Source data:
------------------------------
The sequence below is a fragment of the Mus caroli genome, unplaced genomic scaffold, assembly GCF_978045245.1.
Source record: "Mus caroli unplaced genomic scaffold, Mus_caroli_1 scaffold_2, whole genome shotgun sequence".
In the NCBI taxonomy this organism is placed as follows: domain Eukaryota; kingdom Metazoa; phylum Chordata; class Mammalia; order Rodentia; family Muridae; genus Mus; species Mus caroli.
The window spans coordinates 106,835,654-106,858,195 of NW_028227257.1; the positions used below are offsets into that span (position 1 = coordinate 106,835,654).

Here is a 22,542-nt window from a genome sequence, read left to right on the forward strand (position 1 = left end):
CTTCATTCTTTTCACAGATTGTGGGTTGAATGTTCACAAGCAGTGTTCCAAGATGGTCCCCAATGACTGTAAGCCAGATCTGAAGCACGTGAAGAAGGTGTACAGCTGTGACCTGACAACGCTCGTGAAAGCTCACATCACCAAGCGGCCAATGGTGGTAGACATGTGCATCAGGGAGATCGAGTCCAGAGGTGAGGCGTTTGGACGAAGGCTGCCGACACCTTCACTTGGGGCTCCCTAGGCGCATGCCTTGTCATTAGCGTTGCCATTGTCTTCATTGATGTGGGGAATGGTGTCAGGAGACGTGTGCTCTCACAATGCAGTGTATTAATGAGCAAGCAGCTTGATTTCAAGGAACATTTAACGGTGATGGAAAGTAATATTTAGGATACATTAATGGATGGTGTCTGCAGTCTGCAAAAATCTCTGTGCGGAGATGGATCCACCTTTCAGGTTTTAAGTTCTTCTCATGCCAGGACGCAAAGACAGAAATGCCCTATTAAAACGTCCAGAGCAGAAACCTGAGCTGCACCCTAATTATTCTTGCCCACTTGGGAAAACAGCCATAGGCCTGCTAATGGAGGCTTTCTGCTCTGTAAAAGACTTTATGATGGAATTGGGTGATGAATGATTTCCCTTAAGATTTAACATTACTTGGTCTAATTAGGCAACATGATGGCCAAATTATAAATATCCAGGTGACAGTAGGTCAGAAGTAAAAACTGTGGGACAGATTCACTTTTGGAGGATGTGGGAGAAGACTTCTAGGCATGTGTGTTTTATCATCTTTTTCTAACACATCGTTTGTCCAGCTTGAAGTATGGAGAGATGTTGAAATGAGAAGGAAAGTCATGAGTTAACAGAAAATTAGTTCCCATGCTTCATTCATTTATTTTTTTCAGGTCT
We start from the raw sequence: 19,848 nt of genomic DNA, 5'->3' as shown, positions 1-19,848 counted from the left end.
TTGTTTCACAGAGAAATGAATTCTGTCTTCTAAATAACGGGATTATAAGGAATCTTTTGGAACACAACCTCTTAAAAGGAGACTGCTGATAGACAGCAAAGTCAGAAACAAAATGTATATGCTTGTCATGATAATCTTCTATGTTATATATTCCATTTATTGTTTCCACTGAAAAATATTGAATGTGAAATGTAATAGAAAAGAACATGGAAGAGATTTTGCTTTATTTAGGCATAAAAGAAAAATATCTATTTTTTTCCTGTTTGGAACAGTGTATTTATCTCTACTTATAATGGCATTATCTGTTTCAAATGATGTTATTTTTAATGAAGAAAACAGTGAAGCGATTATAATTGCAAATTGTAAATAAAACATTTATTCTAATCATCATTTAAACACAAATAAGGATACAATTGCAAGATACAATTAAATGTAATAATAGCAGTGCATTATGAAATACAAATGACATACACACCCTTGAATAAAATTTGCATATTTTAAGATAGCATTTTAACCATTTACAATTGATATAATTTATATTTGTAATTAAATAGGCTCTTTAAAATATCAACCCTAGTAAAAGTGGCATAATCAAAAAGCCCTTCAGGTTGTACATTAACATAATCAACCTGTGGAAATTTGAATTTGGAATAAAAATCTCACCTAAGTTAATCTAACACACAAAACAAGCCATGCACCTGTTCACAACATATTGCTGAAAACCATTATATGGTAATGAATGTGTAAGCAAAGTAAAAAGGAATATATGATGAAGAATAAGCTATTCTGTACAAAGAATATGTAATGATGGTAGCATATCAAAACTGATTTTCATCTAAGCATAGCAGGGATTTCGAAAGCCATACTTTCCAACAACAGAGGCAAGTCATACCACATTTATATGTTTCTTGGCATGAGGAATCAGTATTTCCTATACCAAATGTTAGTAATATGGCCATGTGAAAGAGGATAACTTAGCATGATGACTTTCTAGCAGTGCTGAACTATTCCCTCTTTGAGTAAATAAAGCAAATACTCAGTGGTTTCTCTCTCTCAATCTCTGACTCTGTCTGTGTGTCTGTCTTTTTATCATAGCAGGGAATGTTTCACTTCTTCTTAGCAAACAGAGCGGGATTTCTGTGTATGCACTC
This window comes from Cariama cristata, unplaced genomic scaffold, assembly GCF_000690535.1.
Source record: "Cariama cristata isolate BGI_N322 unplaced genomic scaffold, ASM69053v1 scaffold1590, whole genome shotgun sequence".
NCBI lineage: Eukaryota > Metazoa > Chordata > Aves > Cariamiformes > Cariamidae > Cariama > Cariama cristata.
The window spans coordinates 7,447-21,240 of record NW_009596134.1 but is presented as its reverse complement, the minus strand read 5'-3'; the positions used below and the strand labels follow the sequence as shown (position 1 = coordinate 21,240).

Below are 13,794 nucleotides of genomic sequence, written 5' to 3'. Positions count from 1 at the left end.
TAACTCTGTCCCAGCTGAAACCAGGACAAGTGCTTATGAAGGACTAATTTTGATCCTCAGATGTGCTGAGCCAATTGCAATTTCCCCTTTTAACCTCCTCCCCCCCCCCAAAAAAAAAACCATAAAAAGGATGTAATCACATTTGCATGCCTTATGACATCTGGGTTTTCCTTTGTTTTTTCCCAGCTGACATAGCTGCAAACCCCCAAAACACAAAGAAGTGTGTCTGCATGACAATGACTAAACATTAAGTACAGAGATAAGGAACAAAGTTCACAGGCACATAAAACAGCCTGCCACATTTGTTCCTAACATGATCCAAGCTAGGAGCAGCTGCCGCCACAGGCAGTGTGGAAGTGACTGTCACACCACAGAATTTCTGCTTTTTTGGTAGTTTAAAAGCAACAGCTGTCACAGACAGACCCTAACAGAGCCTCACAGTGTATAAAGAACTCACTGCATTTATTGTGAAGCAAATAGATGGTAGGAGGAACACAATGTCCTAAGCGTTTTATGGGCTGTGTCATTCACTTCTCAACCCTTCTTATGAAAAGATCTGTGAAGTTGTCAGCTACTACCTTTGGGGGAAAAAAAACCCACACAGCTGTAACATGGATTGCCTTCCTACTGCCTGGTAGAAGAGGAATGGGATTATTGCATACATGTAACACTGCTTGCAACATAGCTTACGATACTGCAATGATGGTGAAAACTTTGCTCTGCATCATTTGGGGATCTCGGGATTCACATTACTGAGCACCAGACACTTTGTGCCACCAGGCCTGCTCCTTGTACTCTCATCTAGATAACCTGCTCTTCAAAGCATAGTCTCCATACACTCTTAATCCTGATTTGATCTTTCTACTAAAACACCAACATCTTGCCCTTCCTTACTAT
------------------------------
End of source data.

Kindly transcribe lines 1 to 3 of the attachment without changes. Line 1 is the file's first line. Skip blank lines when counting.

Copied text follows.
The sequence below is a fragment of the Mus caroli genome, unplaced genomic scaffold, assembly GCF_978045245.1.
Source record: "Mus caroli unplaced genomic scaffold, Mus_caroli_1 scaffold_2, whole genome shotgun sequence".
In the NCBI taxonomy this organism is placed as follows: domain Eukaryota; kingdom Metazoa; phylum Chordata; class Mammalia; order Rodentia; family Muridae; genus Mus; species Mus caroli.